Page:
By Mr. Tim Hipps, IMCOMApril 8, 2016
FORT SAM HOUSTON, Texas (April 7, 2016) -- Lt. Gen. Kenneth Dahl and Maj. Gen. Lawarren Patterson recently co-chaired the sixth Cyber Installation Support Summit at U.S. Army Installation Management Command Headquarters.
Cyber and communication protocols have become integrated into nearly every thread of modern society -- commerce, communications, energy, water, and facilities -- to the point that a cyber security breach, depending upon severity, has the potential to disrupt life as we know it.
Patterson, the Deputy Commanding General for Operations and Chief of Staff for IMCOM, helped stand up the initial cyber summit in late 2014 and has been a stalwart throughout the process.
"A few years ago it became apparent that the growth of cyber within the Army and the Department of Defense was going to become a very large, complex mission, particularly from the standpoint of building out facilities to support cyber training and operations," Patterson explained. "The anticipated growth will take years in some instances because the dollars that have to be planned for and allocated will take a concerted effort and the teamwork of many organizations and agencies."
The team has more than doubled in number, and involves far more entities than just the U.S. Army.
"What started as the first summit of about 40 people representing various elements of the Army has grown and expanded to include NSA [National Security Agency], U.S. Cyber Command, sister services, and the reserve components. Today you see participation of around 100 people," Patterson said in reference to the group assembled inside the IMCOM Operations Center.
Originally, the focus was on facilities and growth primarily in three locations for which the Army is responsible: Fort Gordon, Georgia; Fort Meade, Maryland; and Fort Belvoir, Virginia. Some growth at West Point, New York, was also part of the original intent.
"Since then, we've expanded," Patterson said. "From day one we always wanted to be inclusive, not exclusive -- so we invited all the stakeholders to be a part of the process."
Dahl, who co-chaired his first cyber summit here, said he probably learned more than anyone as the "rookie" in the room.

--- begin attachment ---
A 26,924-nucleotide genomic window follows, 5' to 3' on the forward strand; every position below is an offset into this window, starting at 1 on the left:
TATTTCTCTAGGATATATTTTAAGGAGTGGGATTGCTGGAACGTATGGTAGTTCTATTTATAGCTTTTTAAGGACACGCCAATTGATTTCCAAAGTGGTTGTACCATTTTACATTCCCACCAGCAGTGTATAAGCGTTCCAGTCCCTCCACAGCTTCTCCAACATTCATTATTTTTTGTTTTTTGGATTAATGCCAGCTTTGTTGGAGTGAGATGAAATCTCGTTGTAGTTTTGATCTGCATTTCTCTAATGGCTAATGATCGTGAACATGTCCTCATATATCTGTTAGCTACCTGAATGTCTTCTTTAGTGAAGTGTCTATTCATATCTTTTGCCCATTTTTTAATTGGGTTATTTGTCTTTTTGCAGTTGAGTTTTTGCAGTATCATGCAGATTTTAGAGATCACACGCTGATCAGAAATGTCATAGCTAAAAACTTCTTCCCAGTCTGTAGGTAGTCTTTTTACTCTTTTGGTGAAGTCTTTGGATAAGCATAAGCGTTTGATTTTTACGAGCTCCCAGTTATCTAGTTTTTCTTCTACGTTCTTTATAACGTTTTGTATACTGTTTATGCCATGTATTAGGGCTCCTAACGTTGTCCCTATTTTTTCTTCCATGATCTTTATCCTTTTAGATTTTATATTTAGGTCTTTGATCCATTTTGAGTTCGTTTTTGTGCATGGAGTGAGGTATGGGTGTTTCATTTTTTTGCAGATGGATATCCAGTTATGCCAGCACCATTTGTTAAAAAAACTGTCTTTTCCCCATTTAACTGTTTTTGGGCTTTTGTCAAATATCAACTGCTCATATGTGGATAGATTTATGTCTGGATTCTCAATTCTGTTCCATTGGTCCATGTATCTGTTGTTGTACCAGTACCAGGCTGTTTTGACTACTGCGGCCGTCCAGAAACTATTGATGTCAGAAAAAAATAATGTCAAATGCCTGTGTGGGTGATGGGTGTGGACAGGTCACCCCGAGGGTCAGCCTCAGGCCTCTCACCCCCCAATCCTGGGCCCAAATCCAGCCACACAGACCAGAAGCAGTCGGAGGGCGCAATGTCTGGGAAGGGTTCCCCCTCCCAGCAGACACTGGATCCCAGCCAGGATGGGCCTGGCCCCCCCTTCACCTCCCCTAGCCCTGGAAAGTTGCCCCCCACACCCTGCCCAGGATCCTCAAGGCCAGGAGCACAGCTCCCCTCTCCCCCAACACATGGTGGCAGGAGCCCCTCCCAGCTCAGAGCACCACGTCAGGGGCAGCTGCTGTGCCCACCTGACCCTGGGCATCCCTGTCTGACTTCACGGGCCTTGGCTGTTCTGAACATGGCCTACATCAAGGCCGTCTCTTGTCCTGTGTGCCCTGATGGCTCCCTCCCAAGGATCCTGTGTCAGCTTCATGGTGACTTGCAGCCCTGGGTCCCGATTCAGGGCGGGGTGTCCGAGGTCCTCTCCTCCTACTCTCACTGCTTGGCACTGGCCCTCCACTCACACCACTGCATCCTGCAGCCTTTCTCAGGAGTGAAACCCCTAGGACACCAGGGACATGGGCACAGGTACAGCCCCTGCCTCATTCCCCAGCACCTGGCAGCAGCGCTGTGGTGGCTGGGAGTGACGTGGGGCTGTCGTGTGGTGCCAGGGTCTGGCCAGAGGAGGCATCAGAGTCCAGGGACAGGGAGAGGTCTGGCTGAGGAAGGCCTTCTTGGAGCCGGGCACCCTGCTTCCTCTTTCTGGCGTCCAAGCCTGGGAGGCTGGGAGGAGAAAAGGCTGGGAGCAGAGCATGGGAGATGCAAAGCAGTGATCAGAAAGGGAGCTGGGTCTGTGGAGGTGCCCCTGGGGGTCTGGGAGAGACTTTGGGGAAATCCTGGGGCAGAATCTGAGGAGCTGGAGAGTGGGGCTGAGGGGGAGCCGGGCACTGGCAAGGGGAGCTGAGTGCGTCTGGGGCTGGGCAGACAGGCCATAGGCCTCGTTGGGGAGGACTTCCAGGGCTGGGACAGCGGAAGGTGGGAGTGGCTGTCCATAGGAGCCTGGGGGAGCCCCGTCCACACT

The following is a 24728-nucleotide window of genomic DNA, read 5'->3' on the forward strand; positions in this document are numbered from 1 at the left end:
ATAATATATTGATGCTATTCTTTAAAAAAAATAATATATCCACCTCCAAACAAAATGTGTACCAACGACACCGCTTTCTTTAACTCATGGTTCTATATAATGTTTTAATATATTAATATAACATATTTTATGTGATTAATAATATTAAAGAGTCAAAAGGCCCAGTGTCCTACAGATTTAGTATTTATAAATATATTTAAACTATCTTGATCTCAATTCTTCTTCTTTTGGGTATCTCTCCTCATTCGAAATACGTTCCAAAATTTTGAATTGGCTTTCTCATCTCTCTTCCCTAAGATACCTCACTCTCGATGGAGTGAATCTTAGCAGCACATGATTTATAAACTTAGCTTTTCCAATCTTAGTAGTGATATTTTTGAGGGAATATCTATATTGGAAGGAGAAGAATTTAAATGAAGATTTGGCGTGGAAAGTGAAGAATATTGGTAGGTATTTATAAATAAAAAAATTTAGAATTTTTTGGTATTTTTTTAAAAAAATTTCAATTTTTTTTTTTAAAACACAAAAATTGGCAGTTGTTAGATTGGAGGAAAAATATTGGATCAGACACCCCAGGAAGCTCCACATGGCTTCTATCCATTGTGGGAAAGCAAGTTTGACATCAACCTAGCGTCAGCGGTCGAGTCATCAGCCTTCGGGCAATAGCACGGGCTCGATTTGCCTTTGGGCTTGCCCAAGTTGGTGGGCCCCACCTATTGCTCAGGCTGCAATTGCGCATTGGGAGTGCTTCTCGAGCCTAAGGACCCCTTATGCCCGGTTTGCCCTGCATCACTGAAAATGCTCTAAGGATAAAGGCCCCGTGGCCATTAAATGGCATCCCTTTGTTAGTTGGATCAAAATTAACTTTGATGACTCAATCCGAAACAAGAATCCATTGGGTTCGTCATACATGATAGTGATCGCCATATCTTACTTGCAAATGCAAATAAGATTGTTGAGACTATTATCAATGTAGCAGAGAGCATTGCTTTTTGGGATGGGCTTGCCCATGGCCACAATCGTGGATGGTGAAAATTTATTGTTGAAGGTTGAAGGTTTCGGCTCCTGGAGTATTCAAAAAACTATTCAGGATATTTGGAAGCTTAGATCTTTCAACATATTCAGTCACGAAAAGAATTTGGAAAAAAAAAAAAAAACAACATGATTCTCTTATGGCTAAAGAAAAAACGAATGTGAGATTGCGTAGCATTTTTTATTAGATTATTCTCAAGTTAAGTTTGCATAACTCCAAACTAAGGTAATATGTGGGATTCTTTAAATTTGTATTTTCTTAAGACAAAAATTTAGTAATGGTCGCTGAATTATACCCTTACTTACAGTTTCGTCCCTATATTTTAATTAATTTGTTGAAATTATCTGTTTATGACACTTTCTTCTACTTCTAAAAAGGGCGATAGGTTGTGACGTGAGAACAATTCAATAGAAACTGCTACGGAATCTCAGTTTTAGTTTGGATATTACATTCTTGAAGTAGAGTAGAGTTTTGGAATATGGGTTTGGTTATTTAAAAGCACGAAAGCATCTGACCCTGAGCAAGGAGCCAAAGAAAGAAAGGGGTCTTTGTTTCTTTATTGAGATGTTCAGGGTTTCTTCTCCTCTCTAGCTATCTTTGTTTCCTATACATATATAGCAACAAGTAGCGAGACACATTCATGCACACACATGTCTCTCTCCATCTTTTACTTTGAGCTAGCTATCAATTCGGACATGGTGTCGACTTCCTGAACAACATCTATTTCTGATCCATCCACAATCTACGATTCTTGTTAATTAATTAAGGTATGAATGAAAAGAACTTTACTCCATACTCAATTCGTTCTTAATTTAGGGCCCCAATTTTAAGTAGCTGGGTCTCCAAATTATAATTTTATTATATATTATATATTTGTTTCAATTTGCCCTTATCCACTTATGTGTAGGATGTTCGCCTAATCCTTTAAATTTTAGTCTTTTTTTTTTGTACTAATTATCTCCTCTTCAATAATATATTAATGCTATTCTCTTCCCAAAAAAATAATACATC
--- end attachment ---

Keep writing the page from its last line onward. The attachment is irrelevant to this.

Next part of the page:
"What I took away is there is a tremendous amount of talent that comes together for this event from all the various organizations that have some stake in cyber defense, cyber security, or the support of standing up that capability," Dahl said. "I'm much more comfortable with all this now than I was before. I got to interact and see the quality of the leadership, the quality of the intellect, and the seriousness with which they are approaching this complex set of challenges."
The summits have been scheduled quarterly and held at Forts Belvoir, Gordon and Meade until Headquarters IMCOM joined the rotation. This rotating approach is designed to allow participants to spend time on the ground at the location to gain first-hand appreciation of the challenges.
"We do it quarterly to make sure we're all on the same sheet of music, we all understand what's going on through transparency, cross-talk, sharing best practices and success stories. We look at facility growth and planned facility growth to determine what priorities are urgent and what can wait. We all work in concert to define the requirements for the appropriate leadership to make decisions," Patterson said.
Determining who would fund what was the universal question in the room during the morning session in San Antonio.
"That's what part of this is all about," Patterson explained. "Given the multiple stakeholders, we want to make sure there is a clear understanding of who's responsible for funding which aspect of the myriad projects. This clarification is number one. Next is determining the cost, and then the priority. If we do decide to fund something under the name of cyber, we need to fully understand what other projects will go by the wayside or fall below the cut line. Those are the kinds of discussions we're having."
Dahl pointed out that the cyber summits reach beyond the realm of the Army.
"The Army National Guard and the Army Reserve have a very important component of this," Dahl said. "Fort Meade, where we're standing up a great deal of this capability, has 53,000 people on it every day, mainly civilians. The Army runs the base, but the NSA is there with 25,000 or so. You've also got several joint and civilian organizations there, so it's not just an Army thing. This is really a whole of government thing."
Army IMCOM provides direction and oversight to 73 installations that protect national interests worldwide and require a line of defense in cyber security.
"It is a core IMCOM function," Dahl said. "IMCOM should be looking to pull together all service providers, all the people who have a stake or an equity involved, and then integrate that. That's what we do."
"We're in a very challenging environment resource-wise," Dahl concluded. "I knew that coming in. It did not get better during the conference. It may even be more challenging than I imagined. But that's where the hard work has to be done with the senior leadership, to prioritize to ensure we're spending every dime on the right things at the right time, so we can generate as much capability and capacity as possible."